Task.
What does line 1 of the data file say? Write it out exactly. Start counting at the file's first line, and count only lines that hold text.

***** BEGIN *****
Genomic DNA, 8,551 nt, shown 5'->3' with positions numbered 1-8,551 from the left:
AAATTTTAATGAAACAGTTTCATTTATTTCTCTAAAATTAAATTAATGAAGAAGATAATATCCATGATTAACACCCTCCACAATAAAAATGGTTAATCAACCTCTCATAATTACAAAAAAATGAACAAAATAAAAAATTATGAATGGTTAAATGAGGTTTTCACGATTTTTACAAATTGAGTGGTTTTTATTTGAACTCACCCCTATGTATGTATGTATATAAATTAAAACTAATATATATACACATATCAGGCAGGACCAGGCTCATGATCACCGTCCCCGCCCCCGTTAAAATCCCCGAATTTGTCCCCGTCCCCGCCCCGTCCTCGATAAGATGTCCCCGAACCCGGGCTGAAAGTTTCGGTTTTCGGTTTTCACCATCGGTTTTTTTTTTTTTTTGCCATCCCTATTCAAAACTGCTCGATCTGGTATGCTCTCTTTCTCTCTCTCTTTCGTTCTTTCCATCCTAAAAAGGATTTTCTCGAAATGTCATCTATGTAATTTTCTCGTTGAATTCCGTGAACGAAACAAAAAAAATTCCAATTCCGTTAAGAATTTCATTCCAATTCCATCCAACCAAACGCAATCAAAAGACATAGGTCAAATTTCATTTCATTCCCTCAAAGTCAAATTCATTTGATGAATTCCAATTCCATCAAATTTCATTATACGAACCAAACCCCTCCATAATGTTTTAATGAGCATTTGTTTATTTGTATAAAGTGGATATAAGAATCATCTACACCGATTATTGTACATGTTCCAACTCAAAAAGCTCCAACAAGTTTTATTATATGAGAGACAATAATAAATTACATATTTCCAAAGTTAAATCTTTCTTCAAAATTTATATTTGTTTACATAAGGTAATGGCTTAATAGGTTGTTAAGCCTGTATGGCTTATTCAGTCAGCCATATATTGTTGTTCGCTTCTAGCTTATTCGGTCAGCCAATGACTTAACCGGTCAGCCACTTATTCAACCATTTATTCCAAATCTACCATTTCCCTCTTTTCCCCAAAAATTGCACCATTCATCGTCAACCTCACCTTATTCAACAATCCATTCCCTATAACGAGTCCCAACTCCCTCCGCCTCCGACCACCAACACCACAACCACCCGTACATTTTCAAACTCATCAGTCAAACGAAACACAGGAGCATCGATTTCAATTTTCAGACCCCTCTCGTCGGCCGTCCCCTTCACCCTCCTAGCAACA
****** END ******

Genomic DNA, 8,551 nt, shown 5'->3' with positions numbered 1-8,551 from the left: